Unilever targets Chinese mobile shoppers with Dove sales on JD.com
Unilever is borrowing a page from Amazon’s playbook with its plan to launch an ecommerce store on China’s JD.com to sell its Ponds, Dove and Vaseline brands and capitalize on the mobile shopping boom in the Asian country.
The new store, which is expected to provide the consumer products giant with an avenue to test new offerings online in China, will bear a strong resemblance to Amazon, where products will be featured on the front page, or a user can perform a search for a specific product or product type. Besides offering Amazon-style payment, where a credit, debit or PayPal account is linked to an account, the move also should generate crucial data on the Chinese consumer’s preferences on mobile.
“The rate of mobile adoption, increase in mobile payment options and more manufacturers and designers bringing more products to the Chinese markets are all inextricably intertwined,” said Ken Wisnefski, founder and CEO of Webimax.
“This should provide Unilever with a lot of valuable marketing insight into the preferences of the Chinese buying public, particularly on mobile where most of this buying will be taking place.”
Unilever also will offer in China for the first time some Lux shampoo products that are best sellers in Japan.
Offering best sellers in Japan to China.
Consumers will be able to buy these products on JD.com, which is similar to a portal to buy direct from different manufacturers. Purchases can be made either via PayPal, debit or credit card.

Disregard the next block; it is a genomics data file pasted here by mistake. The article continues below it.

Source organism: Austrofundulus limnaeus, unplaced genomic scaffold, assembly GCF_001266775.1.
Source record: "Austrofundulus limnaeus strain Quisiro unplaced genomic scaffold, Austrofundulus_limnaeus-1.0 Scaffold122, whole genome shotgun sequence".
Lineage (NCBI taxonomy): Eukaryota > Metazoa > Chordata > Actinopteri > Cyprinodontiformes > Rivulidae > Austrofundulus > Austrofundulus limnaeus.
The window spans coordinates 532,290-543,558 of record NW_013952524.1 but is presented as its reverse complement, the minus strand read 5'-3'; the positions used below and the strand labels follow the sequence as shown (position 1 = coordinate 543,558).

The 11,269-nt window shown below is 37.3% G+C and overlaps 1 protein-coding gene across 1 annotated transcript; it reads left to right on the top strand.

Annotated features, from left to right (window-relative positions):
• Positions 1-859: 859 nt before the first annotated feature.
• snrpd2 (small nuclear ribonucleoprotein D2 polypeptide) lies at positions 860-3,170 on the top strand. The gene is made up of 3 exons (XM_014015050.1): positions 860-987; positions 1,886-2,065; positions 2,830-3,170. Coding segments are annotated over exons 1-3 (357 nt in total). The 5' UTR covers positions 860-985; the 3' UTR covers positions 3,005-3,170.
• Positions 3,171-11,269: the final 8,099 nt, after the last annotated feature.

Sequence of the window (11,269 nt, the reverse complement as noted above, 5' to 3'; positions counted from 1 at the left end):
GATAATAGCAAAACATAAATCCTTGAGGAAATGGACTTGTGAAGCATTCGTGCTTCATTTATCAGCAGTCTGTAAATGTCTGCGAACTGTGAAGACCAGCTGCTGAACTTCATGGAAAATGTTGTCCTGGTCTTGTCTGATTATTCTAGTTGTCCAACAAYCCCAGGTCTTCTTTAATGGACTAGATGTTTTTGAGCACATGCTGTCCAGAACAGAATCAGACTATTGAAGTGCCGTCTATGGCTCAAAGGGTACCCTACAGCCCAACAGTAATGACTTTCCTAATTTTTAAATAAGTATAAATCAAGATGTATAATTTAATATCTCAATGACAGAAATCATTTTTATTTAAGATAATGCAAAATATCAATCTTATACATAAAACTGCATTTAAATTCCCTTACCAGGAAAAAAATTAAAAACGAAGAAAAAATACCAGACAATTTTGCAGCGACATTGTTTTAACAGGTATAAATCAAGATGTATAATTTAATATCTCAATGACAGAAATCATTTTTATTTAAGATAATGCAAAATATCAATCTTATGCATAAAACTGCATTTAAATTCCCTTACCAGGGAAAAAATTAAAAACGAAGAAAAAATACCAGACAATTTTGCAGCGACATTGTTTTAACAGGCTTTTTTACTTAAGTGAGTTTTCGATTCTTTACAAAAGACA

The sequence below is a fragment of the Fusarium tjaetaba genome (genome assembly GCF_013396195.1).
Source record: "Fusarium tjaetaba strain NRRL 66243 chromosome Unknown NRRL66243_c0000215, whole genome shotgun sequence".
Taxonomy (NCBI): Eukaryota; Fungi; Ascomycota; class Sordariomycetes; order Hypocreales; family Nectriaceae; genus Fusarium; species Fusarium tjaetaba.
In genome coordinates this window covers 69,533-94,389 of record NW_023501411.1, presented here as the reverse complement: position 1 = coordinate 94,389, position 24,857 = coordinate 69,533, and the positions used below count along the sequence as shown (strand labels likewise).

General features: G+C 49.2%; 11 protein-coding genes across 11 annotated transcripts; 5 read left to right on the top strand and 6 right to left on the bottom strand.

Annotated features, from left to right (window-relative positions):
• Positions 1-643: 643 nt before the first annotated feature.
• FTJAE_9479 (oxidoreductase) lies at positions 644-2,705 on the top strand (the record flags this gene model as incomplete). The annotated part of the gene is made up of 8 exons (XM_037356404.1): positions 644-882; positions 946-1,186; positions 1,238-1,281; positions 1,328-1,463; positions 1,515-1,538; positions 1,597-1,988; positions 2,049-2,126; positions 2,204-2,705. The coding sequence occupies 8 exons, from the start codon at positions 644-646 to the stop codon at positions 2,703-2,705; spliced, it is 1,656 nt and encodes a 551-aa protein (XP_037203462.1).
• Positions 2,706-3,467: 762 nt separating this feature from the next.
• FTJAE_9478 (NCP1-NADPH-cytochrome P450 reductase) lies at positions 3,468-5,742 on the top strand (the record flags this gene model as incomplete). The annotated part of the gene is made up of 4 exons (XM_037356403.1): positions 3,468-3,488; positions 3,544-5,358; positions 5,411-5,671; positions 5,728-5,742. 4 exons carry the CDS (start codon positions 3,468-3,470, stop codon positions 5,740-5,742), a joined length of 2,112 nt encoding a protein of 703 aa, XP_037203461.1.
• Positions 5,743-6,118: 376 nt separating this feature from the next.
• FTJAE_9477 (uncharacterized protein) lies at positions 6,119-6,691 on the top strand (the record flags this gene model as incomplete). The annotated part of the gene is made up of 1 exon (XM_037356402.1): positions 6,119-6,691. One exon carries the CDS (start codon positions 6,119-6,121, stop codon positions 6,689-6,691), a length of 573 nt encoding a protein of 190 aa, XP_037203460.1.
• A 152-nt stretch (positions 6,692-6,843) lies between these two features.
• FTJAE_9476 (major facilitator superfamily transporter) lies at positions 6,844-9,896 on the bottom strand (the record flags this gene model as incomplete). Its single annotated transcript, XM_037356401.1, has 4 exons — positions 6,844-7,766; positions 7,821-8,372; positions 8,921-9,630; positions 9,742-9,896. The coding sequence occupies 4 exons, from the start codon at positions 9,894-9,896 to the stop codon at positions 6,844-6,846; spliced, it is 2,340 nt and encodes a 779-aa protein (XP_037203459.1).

The new store launches during a month of deep discounting on JD.com tied to the ecommerce platform’s June 18 anniversary.
The range of products featured will be extended in the coming months to include some of Unilever’s premium personal care, home hygiene and food brands.
Unilever’s name is seen as an asset going into China where brands known for quality are valued by the average consumer.
By contrast, consumers in the U.S. interact with brands more on an everyday basis and tend not to view merchandise brand-by-brand but rather as part of a wider view that encompasses prices and services.
In a recent survey, 56 percent of Chinese consumers surveyed said that they agreed completely or somewhat that it was important that others recognized the brand they were wearing or using. Only 42 percent of U.S. consumers felt the same.
Despite China’s recent economic slowdown, the nation’s rapid growth in mobile shopping has out-paced many other markets.
As of last June, 527 million of China’s 632 million Internet users were mobile users, up 26.99 million over just the end of 2013.
Last year, 205 million of China’s 332 million shoppers were mobile, but the semi-annual growth rate of just those mobile shoppers was 42 percent – 4.3 times the growth rate of the total online shopping market in China.
As mobile shopping takes off in China, consumer packaged goods companies are eager to get more of their products into buyers’ hands to build loyalty and sales.
JD.com’s mobile site.
“With that growth, companies like Unilever are seeing more demand for their products and more opportunities to bring different product lines to market in China,” Mr. Wisnefski said.
Michael Barris is staff reporter on Mobile Commerce Daily, New York